I'm not sure I consider 1920x1080 on a 5 foot display to be "super resolution"... It's lower res than what I've been using on my 24" monitor for years...

    • by dov_0 (1438253)
      Yes! TV's and Windows have finally evolved to the er, terminal. With the capabilities of X forwarding. Except for the TV as the terminal, this is, like sooo early 1990s...
    • by mcgrew (92797) *

      This seems a bit ad-centric, maybe for light kiosks or informational displays

      And what they seem to be advertising is Windows. From TFS:

      allow devices to run Windows multimedia applications when connected to a host machine like a desktop or server. The setup uses the company's Vspace software on host machines to set up remote devices as virtual desktops

      Anything that will run Windows will run Linux. Hell, Linux will run on anything from a wristwatch to a supercompuer; one of the ten fastest computers in the wo

      • by tepples (727027)

        Anything that will run Windows will run Linux.

        This is correct for the majority of PCs. But a lot of time, a Windows to Linux switcher runs into problems with drivers for graphics, WLAN, printer, scanner, etc. Linux will run without these; it just won't be too useful for the end user. And not all machines running Windows are desktop or laptop PCs; some devices that run an embedded Windows operating system use code signing to lock out Linux.

    • As the singularity approaches, home appliances like toasters and tvs get smarter and more networked. The last time I had a computer that ran on my tv was 1990, a very used c-64.

  • Welcome back, WebTV! (Score:3, Interesting)

    by JustNilt (984644) on Monday March 22, 2010 @01:55AM (#31564262) Homepage

    Actually, it looks to be potentially more useful than WebTV ever was but only time will tell. There are quite a few of my home user clients that would probably prefer something like this to a full blown system.

    Wonder how long it'l take to actually see in a live product and how much it'll really cost. The numbers in the article appear to be a manufacturer's cost.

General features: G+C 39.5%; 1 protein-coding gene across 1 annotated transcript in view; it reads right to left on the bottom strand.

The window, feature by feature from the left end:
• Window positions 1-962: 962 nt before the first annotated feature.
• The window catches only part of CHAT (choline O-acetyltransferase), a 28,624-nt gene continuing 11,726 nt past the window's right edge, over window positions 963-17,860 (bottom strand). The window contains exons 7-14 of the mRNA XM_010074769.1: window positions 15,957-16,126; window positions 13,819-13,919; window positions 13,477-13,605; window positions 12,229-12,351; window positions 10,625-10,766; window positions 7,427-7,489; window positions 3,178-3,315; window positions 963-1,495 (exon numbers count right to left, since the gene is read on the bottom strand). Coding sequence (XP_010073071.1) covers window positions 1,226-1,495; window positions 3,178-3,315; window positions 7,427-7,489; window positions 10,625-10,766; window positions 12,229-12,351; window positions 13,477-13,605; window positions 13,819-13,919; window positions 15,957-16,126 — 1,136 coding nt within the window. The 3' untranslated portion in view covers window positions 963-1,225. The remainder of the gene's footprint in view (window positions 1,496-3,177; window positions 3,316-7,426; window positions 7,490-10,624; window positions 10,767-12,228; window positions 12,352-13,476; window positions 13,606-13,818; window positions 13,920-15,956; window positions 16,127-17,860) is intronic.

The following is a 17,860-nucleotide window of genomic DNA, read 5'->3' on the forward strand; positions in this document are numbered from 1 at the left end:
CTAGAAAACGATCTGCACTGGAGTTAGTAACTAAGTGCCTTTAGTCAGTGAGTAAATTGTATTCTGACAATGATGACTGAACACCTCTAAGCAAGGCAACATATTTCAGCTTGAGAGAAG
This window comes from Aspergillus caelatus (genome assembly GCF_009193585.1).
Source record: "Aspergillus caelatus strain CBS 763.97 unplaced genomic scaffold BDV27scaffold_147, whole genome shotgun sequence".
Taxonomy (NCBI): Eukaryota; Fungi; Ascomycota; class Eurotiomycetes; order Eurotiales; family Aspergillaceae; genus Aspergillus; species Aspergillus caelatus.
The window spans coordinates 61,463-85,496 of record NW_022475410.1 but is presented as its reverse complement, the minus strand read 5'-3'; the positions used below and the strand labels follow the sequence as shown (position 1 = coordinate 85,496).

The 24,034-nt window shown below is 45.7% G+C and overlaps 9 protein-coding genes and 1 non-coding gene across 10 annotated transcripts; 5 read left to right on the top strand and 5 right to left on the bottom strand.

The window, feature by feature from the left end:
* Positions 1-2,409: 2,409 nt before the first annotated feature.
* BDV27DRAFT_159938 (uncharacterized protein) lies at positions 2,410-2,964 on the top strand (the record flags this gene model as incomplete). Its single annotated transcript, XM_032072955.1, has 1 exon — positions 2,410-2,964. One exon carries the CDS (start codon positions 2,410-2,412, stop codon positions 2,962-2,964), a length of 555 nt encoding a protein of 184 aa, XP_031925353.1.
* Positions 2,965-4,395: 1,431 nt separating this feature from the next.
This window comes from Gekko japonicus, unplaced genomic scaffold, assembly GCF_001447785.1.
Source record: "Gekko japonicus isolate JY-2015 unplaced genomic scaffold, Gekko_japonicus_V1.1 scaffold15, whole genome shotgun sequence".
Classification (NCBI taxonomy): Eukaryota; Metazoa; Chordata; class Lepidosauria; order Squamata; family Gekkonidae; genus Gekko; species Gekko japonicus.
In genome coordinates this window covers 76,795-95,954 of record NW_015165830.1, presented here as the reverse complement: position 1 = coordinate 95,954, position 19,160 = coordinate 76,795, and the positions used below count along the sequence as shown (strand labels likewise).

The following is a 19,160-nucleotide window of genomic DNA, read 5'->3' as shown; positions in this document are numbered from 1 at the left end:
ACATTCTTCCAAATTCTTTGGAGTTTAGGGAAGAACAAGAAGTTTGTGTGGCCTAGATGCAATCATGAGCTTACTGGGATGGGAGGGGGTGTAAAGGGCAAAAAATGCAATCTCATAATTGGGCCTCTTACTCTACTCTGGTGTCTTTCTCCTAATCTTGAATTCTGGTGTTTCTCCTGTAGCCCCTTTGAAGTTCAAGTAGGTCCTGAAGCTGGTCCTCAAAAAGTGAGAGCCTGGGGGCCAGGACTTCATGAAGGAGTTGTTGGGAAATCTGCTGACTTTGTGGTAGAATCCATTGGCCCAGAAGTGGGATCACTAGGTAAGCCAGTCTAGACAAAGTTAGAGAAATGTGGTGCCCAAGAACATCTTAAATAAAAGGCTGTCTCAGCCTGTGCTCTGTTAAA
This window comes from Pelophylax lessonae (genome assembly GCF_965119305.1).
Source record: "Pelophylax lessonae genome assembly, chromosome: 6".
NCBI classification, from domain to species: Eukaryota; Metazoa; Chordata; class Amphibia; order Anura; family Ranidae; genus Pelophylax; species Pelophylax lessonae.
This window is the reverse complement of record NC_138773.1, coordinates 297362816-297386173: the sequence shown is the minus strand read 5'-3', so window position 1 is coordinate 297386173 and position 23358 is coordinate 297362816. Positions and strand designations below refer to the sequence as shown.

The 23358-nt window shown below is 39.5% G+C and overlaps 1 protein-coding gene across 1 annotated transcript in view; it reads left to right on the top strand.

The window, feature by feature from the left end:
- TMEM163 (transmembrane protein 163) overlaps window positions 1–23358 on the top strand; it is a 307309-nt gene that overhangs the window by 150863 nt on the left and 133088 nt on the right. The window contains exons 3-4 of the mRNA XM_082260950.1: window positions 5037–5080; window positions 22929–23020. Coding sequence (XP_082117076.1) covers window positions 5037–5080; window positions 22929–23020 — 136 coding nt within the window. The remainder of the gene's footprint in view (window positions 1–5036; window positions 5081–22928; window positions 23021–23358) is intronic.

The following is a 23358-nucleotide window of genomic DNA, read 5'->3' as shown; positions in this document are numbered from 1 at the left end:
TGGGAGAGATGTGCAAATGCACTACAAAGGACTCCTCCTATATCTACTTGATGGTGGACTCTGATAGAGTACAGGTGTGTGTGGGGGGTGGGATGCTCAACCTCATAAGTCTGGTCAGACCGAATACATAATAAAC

• by maugle (1369813)

      There are quite a few of my home user clients that would probably prefer something like this to a full blown system.

      It still needs a full-blown system around to connect with.

    • by specific (963862)
      You have clients who would prefer a crippled solution with no upgrade path to a full blown, cheap, low-powered, atom system? This thing requires a server to be useful. A custom system built on a low powered processor can be the media center and server at the same time.
      • by RulerOf (975607)

        A custom system built on a low powered processor can be the media center and server at the same time.

        Thinking about what you said there, I think it would be pretty cool if, instead of hooking an HTPC up to my television, I could, using the latest RDP tech where 3D acceleration and HD video can be played back on the client, remote into a virtual machine instead or into a second login session on my desktop or laptop, eliminating the need for the HTPC altogether.

        Something to think about I suppose.

    • by RulerOf (975607)

      Wonder how long it'l take to actually see in a live product and how much it'll really cost.

      A company called Teradici [teradici.com] has been doing this for a while with the PCoIP tech. They partnered with VMWare a while back as part of VMWare's VDI initiative.

      Difference is, I suppose, that the Teradici solution is completely hardware based, but on the flip side I think you can do a single remote system for a few hundred bucks.

      There's a neat video on youtube of someone playing Crysis over 802.11n on an HDTV with their hardware.

  • by Anonymous Coward on Monday March 22, 2010 @01:58AM (#31564272)

    Ncomputing on Friday announced a chip that could turn devices like TVs or set-top boxes into virtual desktops through which users can run Windows applications